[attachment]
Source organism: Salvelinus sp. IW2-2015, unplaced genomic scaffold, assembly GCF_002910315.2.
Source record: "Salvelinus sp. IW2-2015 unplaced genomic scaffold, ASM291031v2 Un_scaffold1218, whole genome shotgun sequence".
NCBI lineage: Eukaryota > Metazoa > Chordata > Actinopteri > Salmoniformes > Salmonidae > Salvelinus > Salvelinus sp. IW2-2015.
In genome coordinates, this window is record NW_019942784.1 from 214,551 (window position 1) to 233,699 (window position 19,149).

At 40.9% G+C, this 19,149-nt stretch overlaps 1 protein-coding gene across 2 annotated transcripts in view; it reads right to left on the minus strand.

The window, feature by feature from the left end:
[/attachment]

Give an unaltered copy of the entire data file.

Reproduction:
Source organism: Salvelinus sp. IW2-2015, unplaced genomic scaffold, assembly GCF_002910315.2.
Source record: "Salvelinus sp. IW2-2015 unplaced genomic scaffold, ASM291031v2 Un_scaffold1218, whole genome shotgun sequence".
NCBI lineage: Eukaryota > Metazoa > Chordata > Actinopteri > Salmoniformes > Salmonidae > Salvelinus > Salvelinus sp. IW2-2015.
In genome coordinates, this window is record NW_019942784.1 from 214,551 (window position 1) to 233,699 (window position 19,149).

At 40.9% G+C, this 19,149-nt stretch overlaps 1 protein-coding gene across 2 annotated transcripts in view; it reads right to left on the minus strand.

The window, feature by feature from the left end: